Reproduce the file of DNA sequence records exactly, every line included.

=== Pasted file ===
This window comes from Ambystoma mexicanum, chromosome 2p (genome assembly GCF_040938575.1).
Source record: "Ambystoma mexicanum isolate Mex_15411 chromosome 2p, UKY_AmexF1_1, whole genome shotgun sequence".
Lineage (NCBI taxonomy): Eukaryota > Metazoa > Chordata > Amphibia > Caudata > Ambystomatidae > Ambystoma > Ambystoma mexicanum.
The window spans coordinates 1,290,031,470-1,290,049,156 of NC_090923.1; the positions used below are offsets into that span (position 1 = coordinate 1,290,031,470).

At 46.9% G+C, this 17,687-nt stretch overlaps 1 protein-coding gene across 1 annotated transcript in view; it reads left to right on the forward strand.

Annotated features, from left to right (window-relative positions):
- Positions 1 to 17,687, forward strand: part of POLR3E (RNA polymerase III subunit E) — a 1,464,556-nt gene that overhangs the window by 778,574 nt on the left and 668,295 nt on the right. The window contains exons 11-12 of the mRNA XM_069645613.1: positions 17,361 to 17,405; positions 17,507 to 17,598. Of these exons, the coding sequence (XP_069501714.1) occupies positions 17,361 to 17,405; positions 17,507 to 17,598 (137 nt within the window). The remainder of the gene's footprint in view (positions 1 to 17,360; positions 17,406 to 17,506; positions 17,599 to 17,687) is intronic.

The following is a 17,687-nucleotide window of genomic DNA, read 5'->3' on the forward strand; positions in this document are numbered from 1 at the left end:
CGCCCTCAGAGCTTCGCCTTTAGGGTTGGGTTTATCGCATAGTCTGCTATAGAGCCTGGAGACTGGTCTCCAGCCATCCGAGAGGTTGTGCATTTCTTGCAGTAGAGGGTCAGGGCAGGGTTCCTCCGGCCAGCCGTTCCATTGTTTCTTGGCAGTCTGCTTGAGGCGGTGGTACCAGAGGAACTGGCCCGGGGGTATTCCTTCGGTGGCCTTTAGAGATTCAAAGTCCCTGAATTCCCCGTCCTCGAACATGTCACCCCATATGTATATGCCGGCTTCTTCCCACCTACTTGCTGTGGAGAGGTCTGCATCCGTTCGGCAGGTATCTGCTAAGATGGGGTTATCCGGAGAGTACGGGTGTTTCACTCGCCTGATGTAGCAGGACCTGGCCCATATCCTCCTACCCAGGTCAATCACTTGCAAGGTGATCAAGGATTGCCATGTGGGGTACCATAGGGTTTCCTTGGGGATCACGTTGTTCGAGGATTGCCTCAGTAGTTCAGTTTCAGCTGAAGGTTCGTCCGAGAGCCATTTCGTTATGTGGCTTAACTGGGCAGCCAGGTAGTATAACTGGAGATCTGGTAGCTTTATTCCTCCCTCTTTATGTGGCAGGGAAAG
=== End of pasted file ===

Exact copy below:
This window comes from Ambystoma mexicanum, chromosome 2p (genome assembly GCF_040938575.1).
Source record: "Ambystoma mexicanum isolate Mex_15411 chromosome 2p, UKY_AmexF1_1, whole genome shotgun sequence".
Lineage (NCBI taxonomy): Eukaryota > Metazoa > Chordata > Amphibia > Caudata > Ambystomatidae > Ambystoma > Ambystoma mexicanum.
The window spans coordinates 1,290,031,470-1,290,049,156 of NC_090923.1; the positions used below are offsets into that span (position 1 = coordinate 1,290,031,470).

At 46.9% G+C, this 17,687-nt stretch overlaps 1 protein-coding gene across 1 annotated transcript in view; it reads left to right on the forward strand.

Annotated features, from left to right (window-relative positions):
- Positions 1 to 17,687, forward strand: part of POLR3E (RNA polymerase III subunit E) — a 1,464,556-nt gene that overhangs the window by 778,574 nt on the left and 668,295 nt on the right. The window contains exons 11-12 of the mRNA XM_069645613.1: positions 17,361 to 17,405; positions 17,507 to 17,598. Of these exons, the coding sequence (XP_069501714.1) occupies positions 17,361 to 17,405; positions 17,507 to 17,598 (137 nt within the window). The remainder of the gene's footprint in view (positions 1 to 17,360; positions 17,406 to 17,506; positions 17,599 to 17,687) is intronic.

The following is a 17,687-nucleotide window of genomic DNA, read 5'->3' on the forward strand; positions in this document are numbered from 1 at the left end:
CGCCCTCAGAGCTTCGCCTTTAGGGTTGGGTTTATCGCATAGTCTGCTATAGAGCCTGGAGACTGGTCTCCAGCCATCCGAGAGGTTGTGCATTTCTTGCAGTAGAGGGTCAGGGCAGGGTTCCTCCGGCCAGCCGTTCCATTGTTTCTTGGCAGTCTGCTTGAGGCGGTGGTACCAGAGGAACTGGCCCGGGGGTATTCCTTCGGTGGCCTTTAGAGATTCAAAGTCCCTGAATTCCCCGTCCTCGAACATGTCACCCCATATGTATATGCCGGCTTCTTCCCACCTACTTGCTGTGGAGAGGTCTGCATCCGTTCGGCAGGTATCTGCTAAGATGGGGTTATCCGGAGAGTACGGGTGTTTCACTCGCCTGATGTAGCAGGACCTGGCCCATATCCTCCTACCCAGGTCAATCACTTGCAAGGTGATCAAGGATTGCCATGTGGGGTACCATAGGGTTTCCTTGGGGATCACGTTGTTCGAGGATTGCCTCAGTAGTTCAGTTTCAGCTGAAGGTTCGTCCGAGAGCCATTTCGTTATGTGGCTTAACTGGGCAGCCAGGTAGTATAACTGGAGATCTGGTAGCTTTATTCCTCCCTCTTTATGTGGCAGGGAAAG